(So, okay, maybe not the best end-of-term paper for an aging professor.)

What to do with it now? Well, with apologies to the over-eager freshman year version of myself, Week Six is not going to be a novella-length work. The subject area still intrigues me, though. Ultimately I would love to write a series of sci-fi/fantasy/literary-minded books, but apart from an audio drama project I co-wrote with fellow Emerson alums once upon a time, I don't think I've ever actually dipped my toes in that water. 

So thentime to give it a shot!


Week Five: What happened to the mother as best parent stereotype?

...I don't know, what did happen to the mother as best-parent stereotype? Did something happen? Where was I when it happened?

I wrote this sometime in early November (early November! the first semester is almost over!) in Peter Corea's psychology class. It was clearly a reaction to something we had to read, but I can't remember what and don't think that I saved it.

My mother single-handedly raised my sister and I, and it is usually the case that the kids remain with the mother when divorce strikes. (Yes: "strikes." Like a tiger. Patiently waiting...) So perhaps I had a strong reaction to something that tickled my wounded-child-of-divorce bone?

Or maybe this was more a reaction to something asserting that men and women were equally suited to be nurturing, parentally attentive blah blah blahs? The context is totally missing here, and without that, the sentence is not something I necessarily feel to be true.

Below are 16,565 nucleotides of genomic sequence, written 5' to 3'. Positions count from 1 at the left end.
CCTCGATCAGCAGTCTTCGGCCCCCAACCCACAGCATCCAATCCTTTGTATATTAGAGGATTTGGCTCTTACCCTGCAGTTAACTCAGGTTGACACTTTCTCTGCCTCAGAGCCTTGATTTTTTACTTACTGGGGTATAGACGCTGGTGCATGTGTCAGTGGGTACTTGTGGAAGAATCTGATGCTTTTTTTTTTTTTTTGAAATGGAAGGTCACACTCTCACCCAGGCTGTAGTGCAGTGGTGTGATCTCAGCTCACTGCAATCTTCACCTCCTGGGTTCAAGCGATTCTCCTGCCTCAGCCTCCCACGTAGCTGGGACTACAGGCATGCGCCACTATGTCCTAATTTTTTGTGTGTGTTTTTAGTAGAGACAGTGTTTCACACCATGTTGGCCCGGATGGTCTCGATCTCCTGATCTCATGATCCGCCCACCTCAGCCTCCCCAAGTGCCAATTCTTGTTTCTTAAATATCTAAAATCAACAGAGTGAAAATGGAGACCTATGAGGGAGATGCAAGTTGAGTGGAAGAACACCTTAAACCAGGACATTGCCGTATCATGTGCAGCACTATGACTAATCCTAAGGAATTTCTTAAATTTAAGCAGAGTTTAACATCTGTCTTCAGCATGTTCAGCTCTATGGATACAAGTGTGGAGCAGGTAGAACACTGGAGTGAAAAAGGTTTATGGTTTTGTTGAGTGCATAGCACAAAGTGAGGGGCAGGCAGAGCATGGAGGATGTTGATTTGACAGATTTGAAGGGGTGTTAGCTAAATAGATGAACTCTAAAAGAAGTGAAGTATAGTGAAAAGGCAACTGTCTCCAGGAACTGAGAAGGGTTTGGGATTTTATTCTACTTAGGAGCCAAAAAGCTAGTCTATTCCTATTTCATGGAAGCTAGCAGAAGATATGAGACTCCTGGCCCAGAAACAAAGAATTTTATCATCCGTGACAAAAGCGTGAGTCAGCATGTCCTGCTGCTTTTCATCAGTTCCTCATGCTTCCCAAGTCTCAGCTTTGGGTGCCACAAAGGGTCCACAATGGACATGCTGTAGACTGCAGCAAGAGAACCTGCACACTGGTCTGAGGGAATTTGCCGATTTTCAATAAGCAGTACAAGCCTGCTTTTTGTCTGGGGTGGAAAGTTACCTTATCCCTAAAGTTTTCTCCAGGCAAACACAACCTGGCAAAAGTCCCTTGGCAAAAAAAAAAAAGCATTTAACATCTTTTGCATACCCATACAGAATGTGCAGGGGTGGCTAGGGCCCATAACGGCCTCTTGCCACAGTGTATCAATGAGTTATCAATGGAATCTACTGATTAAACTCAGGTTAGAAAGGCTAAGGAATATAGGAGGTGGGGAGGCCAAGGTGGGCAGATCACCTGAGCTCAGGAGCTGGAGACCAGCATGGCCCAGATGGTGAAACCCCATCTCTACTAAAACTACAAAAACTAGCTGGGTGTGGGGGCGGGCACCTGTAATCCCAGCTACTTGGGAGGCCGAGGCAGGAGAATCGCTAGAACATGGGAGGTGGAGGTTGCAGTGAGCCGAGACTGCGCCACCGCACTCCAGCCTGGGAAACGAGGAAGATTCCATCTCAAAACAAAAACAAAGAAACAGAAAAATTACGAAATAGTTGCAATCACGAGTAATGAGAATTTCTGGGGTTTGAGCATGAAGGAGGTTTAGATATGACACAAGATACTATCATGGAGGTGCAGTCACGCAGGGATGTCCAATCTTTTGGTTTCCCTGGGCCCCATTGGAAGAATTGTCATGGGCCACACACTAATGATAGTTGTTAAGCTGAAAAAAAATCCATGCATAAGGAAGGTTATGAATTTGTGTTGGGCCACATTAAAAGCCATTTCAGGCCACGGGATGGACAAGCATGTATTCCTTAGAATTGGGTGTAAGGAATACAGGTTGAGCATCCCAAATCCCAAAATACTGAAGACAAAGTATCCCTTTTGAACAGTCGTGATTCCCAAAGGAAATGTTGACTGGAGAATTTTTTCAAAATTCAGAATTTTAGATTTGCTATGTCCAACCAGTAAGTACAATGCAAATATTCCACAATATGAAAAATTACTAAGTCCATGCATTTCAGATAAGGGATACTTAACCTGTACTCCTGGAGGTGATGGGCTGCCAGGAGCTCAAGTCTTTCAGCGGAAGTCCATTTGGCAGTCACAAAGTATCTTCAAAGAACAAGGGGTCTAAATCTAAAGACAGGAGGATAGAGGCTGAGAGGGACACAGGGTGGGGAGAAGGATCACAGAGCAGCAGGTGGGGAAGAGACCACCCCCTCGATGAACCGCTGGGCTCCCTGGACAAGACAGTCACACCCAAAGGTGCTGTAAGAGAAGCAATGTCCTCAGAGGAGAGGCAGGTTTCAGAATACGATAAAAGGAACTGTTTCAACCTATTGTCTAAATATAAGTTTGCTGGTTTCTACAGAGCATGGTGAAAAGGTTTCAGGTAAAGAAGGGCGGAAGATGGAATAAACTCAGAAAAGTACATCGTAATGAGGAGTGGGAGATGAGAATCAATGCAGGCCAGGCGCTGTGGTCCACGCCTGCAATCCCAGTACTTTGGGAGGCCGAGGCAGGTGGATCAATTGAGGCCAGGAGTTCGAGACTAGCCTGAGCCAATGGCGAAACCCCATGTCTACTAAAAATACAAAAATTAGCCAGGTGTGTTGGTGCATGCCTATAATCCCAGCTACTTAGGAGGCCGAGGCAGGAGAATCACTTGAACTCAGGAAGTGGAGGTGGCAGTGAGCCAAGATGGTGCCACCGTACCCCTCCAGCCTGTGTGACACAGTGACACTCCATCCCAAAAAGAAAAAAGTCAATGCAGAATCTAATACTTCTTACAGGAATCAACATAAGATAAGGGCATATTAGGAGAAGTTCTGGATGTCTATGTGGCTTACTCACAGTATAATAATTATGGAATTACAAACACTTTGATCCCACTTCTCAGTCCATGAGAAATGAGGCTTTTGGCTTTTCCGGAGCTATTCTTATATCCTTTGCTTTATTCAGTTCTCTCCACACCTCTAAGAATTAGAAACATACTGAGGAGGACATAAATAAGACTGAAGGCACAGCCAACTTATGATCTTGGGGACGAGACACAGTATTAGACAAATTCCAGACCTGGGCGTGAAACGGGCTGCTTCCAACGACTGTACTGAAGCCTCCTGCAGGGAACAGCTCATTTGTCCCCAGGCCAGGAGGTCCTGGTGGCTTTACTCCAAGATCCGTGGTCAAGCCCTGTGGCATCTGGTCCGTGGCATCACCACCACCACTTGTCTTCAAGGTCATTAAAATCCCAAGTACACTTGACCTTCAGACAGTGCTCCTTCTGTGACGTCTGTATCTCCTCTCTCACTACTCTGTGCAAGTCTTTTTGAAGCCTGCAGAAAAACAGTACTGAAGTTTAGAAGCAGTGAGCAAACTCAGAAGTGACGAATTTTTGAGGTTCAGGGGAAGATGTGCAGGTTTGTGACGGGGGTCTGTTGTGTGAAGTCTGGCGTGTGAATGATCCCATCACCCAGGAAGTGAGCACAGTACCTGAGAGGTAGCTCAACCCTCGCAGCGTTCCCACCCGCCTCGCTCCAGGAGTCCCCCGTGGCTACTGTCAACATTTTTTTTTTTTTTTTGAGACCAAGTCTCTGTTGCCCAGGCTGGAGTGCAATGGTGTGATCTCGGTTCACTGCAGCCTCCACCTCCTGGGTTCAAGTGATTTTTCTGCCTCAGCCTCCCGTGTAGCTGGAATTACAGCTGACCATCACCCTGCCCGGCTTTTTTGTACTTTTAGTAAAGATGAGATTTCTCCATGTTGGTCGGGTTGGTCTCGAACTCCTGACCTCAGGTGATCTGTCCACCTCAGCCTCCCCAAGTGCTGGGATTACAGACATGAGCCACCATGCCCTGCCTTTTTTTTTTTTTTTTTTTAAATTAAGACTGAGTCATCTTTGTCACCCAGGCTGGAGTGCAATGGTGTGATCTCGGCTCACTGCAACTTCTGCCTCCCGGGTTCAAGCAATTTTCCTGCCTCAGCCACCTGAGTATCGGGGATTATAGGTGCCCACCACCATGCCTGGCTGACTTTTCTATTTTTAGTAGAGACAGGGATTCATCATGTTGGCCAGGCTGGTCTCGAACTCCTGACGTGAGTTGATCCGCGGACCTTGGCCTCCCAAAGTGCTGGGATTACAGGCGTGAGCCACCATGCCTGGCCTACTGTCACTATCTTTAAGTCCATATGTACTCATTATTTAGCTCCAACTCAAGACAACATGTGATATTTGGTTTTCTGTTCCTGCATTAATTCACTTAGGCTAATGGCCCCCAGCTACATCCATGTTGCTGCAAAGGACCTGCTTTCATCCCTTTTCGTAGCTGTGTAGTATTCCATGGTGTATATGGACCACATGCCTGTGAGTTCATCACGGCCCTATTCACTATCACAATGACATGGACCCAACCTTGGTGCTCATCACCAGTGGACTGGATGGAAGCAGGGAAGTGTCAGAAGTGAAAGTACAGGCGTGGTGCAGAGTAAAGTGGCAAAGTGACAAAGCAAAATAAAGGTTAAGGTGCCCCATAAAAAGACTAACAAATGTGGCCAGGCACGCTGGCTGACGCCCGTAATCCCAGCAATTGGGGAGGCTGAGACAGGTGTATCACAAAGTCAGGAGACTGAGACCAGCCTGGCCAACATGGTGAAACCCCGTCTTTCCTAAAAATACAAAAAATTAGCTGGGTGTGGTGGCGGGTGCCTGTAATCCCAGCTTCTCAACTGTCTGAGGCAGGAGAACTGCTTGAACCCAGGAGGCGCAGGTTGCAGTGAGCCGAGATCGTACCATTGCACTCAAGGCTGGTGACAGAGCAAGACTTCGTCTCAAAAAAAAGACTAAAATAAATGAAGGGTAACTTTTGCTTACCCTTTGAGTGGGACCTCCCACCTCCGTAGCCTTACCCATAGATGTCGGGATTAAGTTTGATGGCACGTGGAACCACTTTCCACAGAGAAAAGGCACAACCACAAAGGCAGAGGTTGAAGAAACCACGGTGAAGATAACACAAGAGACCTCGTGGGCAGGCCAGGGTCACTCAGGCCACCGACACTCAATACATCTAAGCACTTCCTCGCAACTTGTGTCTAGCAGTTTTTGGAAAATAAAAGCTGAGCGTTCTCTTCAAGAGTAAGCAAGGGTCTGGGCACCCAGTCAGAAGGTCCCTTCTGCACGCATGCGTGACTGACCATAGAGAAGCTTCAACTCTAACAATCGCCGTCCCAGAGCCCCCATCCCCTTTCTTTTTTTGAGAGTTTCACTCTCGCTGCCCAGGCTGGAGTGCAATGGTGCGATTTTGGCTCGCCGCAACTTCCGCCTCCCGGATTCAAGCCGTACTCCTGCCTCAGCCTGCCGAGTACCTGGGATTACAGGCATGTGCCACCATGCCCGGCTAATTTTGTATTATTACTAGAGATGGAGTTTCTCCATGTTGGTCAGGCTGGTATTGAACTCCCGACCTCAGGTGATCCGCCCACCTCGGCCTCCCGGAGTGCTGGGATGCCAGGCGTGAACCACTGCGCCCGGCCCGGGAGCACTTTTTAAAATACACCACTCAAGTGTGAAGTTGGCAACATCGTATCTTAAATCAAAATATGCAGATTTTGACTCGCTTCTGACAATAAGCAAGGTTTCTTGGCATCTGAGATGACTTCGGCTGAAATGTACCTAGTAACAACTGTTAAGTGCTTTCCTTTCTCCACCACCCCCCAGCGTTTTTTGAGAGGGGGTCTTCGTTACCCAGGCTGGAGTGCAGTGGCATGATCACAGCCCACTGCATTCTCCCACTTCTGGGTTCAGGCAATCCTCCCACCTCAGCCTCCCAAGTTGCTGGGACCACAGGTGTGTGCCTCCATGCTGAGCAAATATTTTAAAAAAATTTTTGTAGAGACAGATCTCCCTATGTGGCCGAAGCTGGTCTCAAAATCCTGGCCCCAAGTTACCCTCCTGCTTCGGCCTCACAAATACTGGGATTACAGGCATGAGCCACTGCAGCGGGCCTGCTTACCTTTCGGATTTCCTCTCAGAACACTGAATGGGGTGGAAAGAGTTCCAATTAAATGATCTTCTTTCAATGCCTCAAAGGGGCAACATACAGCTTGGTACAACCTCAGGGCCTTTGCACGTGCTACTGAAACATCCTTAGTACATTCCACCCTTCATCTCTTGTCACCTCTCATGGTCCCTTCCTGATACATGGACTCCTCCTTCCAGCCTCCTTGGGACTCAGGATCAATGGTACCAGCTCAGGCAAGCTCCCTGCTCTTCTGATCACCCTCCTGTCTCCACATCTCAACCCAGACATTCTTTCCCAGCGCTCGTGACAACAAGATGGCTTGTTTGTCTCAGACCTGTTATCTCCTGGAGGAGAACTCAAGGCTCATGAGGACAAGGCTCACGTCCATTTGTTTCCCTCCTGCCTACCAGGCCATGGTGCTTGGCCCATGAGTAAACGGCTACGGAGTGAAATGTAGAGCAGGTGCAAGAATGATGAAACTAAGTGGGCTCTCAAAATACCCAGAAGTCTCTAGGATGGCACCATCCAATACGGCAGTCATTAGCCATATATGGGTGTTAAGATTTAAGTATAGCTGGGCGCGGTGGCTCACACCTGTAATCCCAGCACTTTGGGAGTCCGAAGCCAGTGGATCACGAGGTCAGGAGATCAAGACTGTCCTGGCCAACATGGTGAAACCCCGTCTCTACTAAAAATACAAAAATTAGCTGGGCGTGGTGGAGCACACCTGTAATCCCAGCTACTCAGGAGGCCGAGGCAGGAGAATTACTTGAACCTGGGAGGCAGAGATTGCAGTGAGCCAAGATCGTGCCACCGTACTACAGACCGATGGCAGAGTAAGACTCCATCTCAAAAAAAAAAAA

So. What to write about...?


Fall 2000

This semester, my first, was the toughest by far for me. Whether because I first came to Emerson College "undeclared" (I was perhaps one of three people in my class to do so -- Emersonians typically have no trouble declaring themselves) or because all Freshmen must endure this, my course load was all core requirements:

  • WP121 Research Writing
  • TH204 Theatre into Film
  • PS339 Psychology of Personality
  • LI123 Introduction to Literature

I had this sense that I either wanted to be a writer, or an actor, or maybe a playwright, or possibly an English teacher who also taught drama. So my required courses were at least kind of tailored to my interests, but I still found it tough going.

Interestingly, most of the marginalia I'll be mining from this time will be from Psychology of Personality, which was taught by the indomitable Peter Corea, who, after teaching psychology to dippy arts kids for nearly four decades, had been diagnosed with a terminal disease and had chosen to spend his final months doing what he always had: teaching.

Inspired, I think, by Tuesdays with Morrie (he referenced the book often), his class had less to do with Howard Gardner and more about the antics of Richard Feynman, how words can prevent true understanding, and how if we as a species are ever going to evolve, we have to focus not on unity, but harmony.

Ours was the last full semester he taught. Dr. Peter Corea died the following year. But my 19-year-old mind -- burning as it was with ideas, regrets, judgement, self doubt -- found inspiration in his class and also a much-needed outlet.